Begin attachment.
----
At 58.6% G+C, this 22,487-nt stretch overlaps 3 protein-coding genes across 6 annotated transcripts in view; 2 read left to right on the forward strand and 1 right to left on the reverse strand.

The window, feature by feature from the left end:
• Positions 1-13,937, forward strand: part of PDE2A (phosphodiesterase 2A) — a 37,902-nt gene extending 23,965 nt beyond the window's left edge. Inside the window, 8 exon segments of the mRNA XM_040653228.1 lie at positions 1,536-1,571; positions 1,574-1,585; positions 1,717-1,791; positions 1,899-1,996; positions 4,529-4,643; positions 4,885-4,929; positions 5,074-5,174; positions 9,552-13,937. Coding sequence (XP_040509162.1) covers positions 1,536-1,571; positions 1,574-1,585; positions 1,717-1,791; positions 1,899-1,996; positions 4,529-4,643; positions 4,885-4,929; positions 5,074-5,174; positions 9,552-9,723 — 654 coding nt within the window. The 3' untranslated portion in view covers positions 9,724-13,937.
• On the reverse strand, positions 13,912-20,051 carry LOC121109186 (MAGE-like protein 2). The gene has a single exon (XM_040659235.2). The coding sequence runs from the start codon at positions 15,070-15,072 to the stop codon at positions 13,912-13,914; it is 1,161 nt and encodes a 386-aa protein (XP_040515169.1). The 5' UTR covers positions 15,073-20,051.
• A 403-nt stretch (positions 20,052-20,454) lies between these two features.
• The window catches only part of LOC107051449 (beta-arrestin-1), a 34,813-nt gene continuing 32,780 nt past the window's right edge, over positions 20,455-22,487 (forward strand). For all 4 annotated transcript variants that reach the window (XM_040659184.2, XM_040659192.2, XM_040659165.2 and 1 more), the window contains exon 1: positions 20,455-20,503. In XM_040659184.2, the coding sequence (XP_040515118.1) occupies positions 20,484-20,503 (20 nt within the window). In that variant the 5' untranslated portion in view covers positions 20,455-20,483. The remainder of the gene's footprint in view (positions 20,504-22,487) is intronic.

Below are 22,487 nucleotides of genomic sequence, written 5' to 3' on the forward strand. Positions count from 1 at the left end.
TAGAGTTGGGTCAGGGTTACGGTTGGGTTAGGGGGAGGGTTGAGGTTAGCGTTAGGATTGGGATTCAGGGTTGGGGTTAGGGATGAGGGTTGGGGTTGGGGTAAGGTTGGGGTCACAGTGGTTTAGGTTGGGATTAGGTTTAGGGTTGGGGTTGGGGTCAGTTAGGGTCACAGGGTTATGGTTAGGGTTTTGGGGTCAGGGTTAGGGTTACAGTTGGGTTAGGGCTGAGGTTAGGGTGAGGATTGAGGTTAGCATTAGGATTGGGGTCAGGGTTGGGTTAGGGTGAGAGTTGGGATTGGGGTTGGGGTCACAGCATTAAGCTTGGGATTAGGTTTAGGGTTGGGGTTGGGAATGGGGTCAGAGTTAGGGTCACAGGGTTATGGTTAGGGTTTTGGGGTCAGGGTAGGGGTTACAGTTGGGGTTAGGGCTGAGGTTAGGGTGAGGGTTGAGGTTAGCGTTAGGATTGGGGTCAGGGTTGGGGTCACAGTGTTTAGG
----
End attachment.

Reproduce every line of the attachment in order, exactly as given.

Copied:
At 58.6% G+C, this 22,487-nt stretch overlaps 3 protein-coding genes across 6 annotated transcripts in view; 2 read left to right on the forward strand and 1 right to left on the reverse strand.

The window, feature by feature from the left end:
• Positions 1-13,937, forward strand: part of PDE2A (phosphodiesterase 2A) — a 37,902-nt gene extending 23,965 nt beyond the window's left edge. Inside the window, 8 exon segments of the mRNA XM_040653228.1 lie at positions 1,536-1,571; positions 1,574-1,585; positions 1,717-1,791; positions 1,899-1,996; positions 4,529-4,643; positions 4,885-4,929; positions 5,074-5,174; positions 9,552-13,937. Coding sequence (XP_040509162.1) covers positions 1,536-1,571; positions 1,574-1,585; positions 1,717-1,791; positions 1,899-1,996; positions 4,529-4,643; positions 4,885-4,929; positions 5,074-5,174; positions 9,552-9,723 — 654 coding nt within the window. The 3' untranslated portion in view covers positions 9,724-13,937.
• On the reverse strand, positions 13,912-20,051 carry LOC121109186 (MAGE-like protein 2). The gene has a single exon (XM_040659235.2). The coding sequence runs from the start codon at positions 15,070-15,072 to the stop codon at positions 13,912-13,914; it is 1,161 nt and encodes a 386-aa protein (XP_040515169.1). The 5' UTR covers positions 15,073-20,051.
• A 403-nt stretch (positions 20,052-20,454) lies between these two features.
• The window catches only part of LOC107051449 (beta-arrestin-1), a 34,813-nt gene continuing 32,780 nt past the window's right edge, over positions 20,455-22,487 (forward strand). For all 4 annotated transcript variants that reach the window (XM_040659184.2, XM_040659192.2, XM_040659165.2 and 1 more), the window contains exon 1: positions 20,455-20,503. In XM_040659184.2, the coding sequence (XP_040515118.1) occupies positions 20,484-20,503 (20 nt within the window). In that variant the 5' untranslated portion in view covers positions 20,455-20,483. The remainder of the gene's footprint in view (positions 20,504-22,487) is intronic.

Below are 22,487 nucleotides of genomic sequence, written 5' to 3' on the forward strand. Positions count from 1 at the left end.
TAGAGTTGGGTCAGGGTTACGGTTGGGTTAGGGGGAGGGTTGAGGTTAGCGTTAGGATTGGGATTCAGGGTTGGGGTTAGGGATGAGGGTTGGGGTTGGGGTAAGGTTGGGGTCACAGTGGTTTAGGTTGGGATTAGGTTTAGGGTTGGGGTTGGGGTCAGTTAGGGTCACAGGGTTATGGTTAGGGTTTTGGGGTCAGGGTTAGGGTTACAGTTGGGTTAGGGCTGAGGTTAGGGTGAGGATTGAGGTTAGCATTAGGATTGGGGTCAGGGTTGGGTTAGGGTGAGAGTTGGGATTGGGGTTGGGGTCACAGCATTAAGCTTGGGATTAGGTTTAGGGTTGGGGTTGGGAATGGGGTCAGAGTTAGGGTCACAGGGTTATGGTTAGGGTTTTGGGGTCAGGGTAGGGGTTACAGTTGGGGTTAGGGCTGAGGTTAGGGTGAGGGTTGAGGTTAGCGTTAGGATTGGGGTCAGGGTTGGGGTCACAGTGTTTAGG